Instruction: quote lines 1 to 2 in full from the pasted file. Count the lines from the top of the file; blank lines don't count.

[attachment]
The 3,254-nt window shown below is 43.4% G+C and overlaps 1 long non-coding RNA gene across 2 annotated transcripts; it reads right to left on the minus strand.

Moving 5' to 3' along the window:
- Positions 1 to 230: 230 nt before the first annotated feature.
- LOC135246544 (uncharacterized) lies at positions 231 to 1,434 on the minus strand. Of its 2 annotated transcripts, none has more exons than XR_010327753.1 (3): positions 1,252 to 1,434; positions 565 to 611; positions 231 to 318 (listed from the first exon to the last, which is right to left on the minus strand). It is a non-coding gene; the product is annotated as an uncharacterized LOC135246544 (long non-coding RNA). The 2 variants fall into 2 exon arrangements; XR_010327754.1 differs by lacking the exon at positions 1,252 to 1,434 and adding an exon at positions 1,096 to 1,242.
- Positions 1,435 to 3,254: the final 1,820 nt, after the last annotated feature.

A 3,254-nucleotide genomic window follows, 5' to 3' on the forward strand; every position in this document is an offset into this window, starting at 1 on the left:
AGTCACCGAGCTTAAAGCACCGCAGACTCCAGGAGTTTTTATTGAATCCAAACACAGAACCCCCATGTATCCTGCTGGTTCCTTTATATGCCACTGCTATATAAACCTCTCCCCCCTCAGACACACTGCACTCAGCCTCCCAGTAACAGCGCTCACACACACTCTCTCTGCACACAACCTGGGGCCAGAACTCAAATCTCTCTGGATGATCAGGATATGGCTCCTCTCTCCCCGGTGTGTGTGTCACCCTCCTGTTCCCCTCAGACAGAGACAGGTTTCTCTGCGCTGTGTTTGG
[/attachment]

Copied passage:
The 3,254-nt window shown below is 43.4% G+C and overlaps 1 long non-coding RNA gene across 2 annotated transcripts; it reads right to left on the minus strand.

Moving 5' to 3' along the window: